Biography (Magill's Survey of American Literature, Revised Edition)
Bertha Kaye Batts Gibbons, born on May 5, 1960, in the rural community of Bend of the River, Nash County, North Carolina, was the third child of Charles Batts, a tobacco farmer, and Alice, a housewife. Gibbons’s childhood came to an end in March, 1970, when her mother committed suicide. The nine-year-old girl then had to find a new home, first attempting to live with her abusive, alcoholic father, then shifting from the home of one relative to another. Eventually, she found comfort with her older sibling. Many of the experiences from Gibbons’s early life fueled Ellen Foster (1987), her first novel.
In 1978, Gibbons graduated from Rocky Mount High School and enrolled at North Carolina State University. While at North Carolina State, she became familiar with the work of Louis Rubin, a well-known professor of southern literature at the University of North Carolina at Chapel Hill (UNC). She later transferred to UNC, where her dream of studying with Rubin became a reality; she enrolled in one of his courses in 1985. In Rubin, Gibbons found a mentor and an active supporter of her creative writing. The previous year, Batts had married Michael Gibbons. The chronic illness of their daughter, Mary, would cause Gibbons to leave UNC without taking a degree. Around that time, her manic-depressive disorder was diagnosed.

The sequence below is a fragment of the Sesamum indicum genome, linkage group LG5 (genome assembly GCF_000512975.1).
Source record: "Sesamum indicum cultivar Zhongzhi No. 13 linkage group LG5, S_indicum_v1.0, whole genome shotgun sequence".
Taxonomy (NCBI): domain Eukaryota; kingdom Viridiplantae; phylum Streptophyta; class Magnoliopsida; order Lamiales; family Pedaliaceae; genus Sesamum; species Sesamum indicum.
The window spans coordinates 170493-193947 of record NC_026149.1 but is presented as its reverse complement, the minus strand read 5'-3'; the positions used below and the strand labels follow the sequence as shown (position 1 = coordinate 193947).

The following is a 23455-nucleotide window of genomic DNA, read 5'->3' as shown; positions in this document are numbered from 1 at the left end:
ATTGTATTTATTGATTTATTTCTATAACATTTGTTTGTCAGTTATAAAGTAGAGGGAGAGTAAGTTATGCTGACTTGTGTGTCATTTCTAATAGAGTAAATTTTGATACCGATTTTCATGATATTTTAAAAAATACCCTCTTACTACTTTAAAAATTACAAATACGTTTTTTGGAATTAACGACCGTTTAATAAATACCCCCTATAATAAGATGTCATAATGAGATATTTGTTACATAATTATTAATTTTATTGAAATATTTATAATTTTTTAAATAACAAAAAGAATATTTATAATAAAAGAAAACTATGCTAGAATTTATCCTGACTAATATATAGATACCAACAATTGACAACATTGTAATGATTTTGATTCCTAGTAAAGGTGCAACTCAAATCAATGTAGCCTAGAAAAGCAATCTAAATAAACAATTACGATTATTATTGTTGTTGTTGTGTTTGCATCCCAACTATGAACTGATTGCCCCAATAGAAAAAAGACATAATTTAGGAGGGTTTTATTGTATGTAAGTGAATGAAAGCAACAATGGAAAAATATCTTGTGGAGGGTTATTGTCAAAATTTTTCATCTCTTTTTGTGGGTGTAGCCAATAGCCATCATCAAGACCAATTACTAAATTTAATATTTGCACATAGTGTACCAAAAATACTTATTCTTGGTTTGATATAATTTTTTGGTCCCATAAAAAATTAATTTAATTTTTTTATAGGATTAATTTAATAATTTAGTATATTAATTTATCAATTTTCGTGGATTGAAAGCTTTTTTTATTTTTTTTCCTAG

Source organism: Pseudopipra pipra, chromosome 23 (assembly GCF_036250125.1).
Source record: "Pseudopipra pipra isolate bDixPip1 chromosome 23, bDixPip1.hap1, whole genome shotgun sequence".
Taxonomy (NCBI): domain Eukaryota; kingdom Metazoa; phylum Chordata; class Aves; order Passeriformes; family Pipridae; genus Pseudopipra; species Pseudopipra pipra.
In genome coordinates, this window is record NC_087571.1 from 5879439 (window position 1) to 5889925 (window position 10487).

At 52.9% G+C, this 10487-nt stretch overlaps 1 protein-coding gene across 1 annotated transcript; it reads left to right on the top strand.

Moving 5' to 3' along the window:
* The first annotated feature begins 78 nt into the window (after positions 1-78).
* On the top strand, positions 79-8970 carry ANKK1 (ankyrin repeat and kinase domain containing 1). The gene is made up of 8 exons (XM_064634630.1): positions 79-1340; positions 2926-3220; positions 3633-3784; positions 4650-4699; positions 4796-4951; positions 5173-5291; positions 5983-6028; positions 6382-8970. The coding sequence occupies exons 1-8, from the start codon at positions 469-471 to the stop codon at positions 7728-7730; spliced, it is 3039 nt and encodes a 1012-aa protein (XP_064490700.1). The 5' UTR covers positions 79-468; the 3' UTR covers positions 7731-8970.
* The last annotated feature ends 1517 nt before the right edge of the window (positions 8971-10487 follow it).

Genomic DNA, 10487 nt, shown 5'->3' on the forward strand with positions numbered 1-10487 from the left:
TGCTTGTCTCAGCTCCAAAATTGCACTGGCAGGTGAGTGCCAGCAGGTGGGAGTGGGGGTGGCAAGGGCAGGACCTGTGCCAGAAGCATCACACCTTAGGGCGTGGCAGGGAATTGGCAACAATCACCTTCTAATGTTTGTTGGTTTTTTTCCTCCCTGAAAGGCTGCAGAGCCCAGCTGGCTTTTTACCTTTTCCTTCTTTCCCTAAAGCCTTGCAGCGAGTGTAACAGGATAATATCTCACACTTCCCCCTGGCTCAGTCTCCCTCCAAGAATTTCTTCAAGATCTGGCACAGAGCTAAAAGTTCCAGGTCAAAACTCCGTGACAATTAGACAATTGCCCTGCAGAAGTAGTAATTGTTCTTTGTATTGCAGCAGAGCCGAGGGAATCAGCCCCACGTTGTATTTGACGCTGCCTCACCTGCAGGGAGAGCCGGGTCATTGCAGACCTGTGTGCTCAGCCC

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Biography (Magill's Survey of American Literature, Revised Edition)
The driving force behind Gibbons’s work is voice. The characters and their stories become fully formed because they have words with which to give these notions life. Gibbons imbues her characters with a rich oral capacity; they do tell their stories because they can tell their stories. In this way, language almost becomes a theme, ranking in importance with self-reliance and community.